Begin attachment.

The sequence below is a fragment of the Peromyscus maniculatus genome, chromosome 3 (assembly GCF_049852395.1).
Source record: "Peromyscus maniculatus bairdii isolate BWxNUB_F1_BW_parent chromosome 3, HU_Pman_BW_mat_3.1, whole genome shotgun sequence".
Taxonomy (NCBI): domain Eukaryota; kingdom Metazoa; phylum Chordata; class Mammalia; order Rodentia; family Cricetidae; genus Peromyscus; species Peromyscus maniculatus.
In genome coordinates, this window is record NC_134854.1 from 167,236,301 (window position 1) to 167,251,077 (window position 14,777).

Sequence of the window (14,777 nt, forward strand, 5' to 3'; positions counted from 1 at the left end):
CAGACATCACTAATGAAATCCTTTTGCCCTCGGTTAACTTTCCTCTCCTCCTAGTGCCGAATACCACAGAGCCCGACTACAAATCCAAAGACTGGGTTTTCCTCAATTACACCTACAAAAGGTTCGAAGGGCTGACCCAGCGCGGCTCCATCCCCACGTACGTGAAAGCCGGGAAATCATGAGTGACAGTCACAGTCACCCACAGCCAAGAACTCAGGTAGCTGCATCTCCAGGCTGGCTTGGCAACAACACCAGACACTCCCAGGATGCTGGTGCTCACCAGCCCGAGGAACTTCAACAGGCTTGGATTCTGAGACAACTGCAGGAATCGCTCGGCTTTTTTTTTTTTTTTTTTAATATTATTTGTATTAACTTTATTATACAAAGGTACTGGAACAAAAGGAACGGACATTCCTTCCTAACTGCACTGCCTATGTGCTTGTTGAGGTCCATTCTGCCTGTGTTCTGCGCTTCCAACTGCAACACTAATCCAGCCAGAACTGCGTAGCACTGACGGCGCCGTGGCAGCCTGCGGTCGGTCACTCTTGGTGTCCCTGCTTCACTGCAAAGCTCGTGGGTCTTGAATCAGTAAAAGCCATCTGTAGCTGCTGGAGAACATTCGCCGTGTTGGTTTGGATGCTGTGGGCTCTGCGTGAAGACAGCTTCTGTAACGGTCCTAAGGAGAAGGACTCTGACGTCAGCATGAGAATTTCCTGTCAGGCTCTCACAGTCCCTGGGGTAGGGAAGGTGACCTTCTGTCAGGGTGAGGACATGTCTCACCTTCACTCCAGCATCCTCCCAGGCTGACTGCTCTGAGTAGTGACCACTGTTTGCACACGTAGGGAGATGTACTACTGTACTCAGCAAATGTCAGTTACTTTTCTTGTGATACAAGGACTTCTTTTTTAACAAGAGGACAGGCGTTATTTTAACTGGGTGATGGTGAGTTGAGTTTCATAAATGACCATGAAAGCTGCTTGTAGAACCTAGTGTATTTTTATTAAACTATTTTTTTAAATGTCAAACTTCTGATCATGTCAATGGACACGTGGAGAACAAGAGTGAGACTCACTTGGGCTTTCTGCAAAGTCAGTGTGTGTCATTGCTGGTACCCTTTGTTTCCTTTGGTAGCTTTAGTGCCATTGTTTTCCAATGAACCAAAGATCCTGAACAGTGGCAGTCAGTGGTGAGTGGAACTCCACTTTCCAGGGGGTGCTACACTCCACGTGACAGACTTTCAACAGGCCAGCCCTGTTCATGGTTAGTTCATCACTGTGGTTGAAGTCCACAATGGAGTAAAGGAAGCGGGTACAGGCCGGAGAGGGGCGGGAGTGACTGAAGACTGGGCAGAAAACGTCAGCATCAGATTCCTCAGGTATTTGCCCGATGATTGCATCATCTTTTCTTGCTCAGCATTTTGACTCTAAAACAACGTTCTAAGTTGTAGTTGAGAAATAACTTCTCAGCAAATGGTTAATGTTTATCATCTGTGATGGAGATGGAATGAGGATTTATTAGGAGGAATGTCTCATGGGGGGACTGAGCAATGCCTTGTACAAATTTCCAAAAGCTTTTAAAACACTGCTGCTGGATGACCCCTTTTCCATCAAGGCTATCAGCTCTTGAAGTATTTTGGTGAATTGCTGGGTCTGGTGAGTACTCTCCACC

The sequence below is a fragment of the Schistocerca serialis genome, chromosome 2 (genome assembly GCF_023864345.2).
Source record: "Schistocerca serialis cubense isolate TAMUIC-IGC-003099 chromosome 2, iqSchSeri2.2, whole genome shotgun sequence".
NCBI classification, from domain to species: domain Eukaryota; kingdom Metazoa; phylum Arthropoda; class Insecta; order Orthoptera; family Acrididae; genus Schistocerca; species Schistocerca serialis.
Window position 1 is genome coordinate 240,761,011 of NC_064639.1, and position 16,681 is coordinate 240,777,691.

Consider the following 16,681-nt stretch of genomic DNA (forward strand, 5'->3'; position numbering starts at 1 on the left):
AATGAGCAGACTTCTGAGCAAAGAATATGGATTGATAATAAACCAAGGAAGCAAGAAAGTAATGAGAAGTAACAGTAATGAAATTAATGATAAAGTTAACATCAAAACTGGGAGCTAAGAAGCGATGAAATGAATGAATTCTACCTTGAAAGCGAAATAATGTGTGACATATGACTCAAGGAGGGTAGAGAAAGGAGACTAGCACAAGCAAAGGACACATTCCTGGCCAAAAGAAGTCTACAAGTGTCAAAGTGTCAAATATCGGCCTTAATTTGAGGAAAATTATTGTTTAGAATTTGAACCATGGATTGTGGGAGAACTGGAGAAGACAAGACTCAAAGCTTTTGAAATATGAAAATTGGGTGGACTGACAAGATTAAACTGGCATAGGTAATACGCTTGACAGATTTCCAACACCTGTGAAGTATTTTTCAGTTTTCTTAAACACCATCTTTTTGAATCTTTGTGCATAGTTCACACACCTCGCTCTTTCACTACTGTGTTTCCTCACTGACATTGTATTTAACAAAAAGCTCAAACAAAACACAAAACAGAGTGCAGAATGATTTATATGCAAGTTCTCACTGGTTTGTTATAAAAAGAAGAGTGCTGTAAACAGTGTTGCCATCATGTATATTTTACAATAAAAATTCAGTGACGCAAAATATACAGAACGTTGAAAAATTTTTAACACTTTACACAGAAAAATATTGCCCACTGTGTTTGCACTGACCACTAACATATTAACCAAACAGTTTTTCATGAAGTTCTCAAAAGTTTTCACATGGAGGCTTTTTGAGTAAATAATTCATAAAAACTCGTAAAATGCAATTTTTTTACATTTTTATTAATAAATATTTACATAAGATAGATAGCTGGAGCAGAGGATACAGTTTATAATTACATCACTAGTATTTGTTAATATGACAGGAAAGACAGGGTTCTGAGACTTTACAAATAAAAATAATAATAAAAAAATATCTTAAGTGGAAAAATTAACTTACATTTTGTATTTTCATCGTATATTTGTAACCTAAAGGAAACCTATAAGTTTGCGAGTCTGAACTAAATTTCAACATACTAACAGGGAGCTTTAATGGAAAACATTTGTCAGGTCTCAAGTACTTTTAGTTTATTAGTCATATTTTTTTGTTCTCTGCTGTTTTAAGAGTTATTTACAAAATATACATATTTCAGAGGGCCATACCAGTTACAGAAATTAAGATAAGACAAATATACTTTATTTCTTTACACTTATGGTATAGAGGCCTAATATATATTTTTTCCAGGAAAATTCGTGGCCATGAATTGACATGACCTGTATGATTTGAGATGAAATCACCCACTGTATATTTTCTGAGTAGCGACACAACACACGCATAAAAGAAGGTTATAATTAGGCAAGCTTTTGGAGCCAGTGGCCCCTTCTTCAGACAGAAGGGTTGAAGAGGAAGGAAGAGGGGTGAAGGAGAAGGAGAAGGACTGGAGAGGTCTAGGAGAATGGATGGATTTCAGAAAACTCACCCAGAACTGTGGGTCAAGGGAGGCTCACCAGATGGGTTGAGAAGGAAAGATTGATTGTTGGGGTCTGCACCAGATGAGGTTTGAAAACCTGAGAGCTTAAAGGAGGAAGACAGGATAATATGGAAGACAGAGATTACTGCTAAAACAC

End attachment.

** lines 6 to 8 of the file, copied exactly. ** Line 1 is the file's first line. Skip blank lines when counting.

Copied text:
CAGACATCACTAATGAAATCCTTTTGCCCTCGGTTAACTTTCCTCTCCTCCTAGTGCCGAATACCACAGAGCCCGACTACAAATCCAAAGACTGGGTTTTCCTCAATTACACCTACAAAAGGTTCGAAGGGCTGACCCAGCGCGGCTCCATCCCCACGTACGTGAAAGCCGGGAAATCATGAGTGACAGTCACAGTCACCCACAGCCAAGAACTCAGGTAGCTGCATCTCCAGGCTGGCTTGGCAACAACACCAGACACTCCCAGGATGCTGGTGCTCACCAGCCCGAGGAACTTCAACAGGCTTGGATTCTGAGACAACTGCAGGAATCGCTCGGCTTTTTTTTTTTTTTTTTTAATATTATTTGTATTAACTTTATTATACAAAGGTACTGGAACAAAAGGAACGGACATTCCTTCCTAACTGCACTGCCTATGTGCTTGTTGAGGTCCATTCTGCCTGTGTTCTGCGCTTCCAACTGCAACACTAATCCAGCCAGAACTGCGTAGCACTGACGGCGCCGTGGCAGCCTGCGGTCGGTCACTCTTGGTGTCCCTGCTTCACTGCAAAGCTCGTGGGTCTTGAATCAGTAAAAGCCATCTGTAGCTGCTGGAGAACATTCGCCGTGTTGGTTTGGATGCTGTGGGCTCTGCGTGAAGACAGCTTCTGTAACGGTCCTAAGGAGAAGGACTCTGACGTCAGCATGAGAATTTCCTGTCAGGCTCTCACAGTCCCTGGGGTAGGGAAGGTGACCTTCTGTCAGGGTGAGGACATGTCTCACCTTCACTCCAGCATCCTCCCAGGCTGACTGCTCTGAGTAGTGACCACTGTTTGCACACGTAGGGAGATGTACTACTGTACTCAGCAAATGTCAGTTACTTTTCTTGTGATACAAGGACTTCTTTTTTAACAAGAGGACAGGCGTTATTTTAACTGGGTGATGGTGAGTTGAGTTTCATAAATGACCATGAAAGCTGCTTGTAGAACCTAGTGTATTTTTATTAAACTATTTTTTTAAATGTCAAACTTCTGATCATGTCAATGGACACGTGGAGAACAAGAGTGAGACTCACTTGGGCTTTCTGCAAAGTCAGTGTGTGTCATTGCTGGTACCCTTTGTTTCCTTTGGTAGCTTTAGTGCCATTGTTTTCCAATGAACCAAAGATCCTGAACAGTGGCAGTCAGTGGTGAGTGGAACTCCACTTTCCAGGGGGTGCTACACTCCACGTGACAGACTTTCAACAGGCCAGCCCTGTTCATGGTTAGTTCATCACTGTGGTTGAAGTCCACAATGGAGTAAAGGAAGCGGGTACAGGCCGGAGAGGGGCGGGAGTGACTGAAGACTGGGCAGAAAACGTCAGCATCAGATTCCTCAGGTATTTGCCCGATGATTGCATCATCTTTTCTTGCTCAGCATTTTGACTCTAAAACAACGTTCTAAGTTGTAGTTGAGAAATAACTTCTCAGCAAATGGTTAATGTTTATCATCTGTGATGGAGATGGAATGAGGATTTATTAGGAGGAATGTCTCATGGGGGGACTGAGCAATGCCTTGTACAAATTTCCAAAAGCTTTTAAAACACTGCTGCTGGATGACCCCTTTTCCATCAAGGCTATCAGCTCTTGAAGTATTTTGGTGAATTGCTGGGTCTGGTGAGTACTCTCCACC

The sequence below is a fragment of the Schistocerca serialis genome, chromosome 2 (genome assembly GCF_023864345.2).
Source record: "Schistocerca serialis cubense isolate TAMUIC-IGC-003099 chromosome 2, iqSchSeri2.2, whole genome shotgun sequence".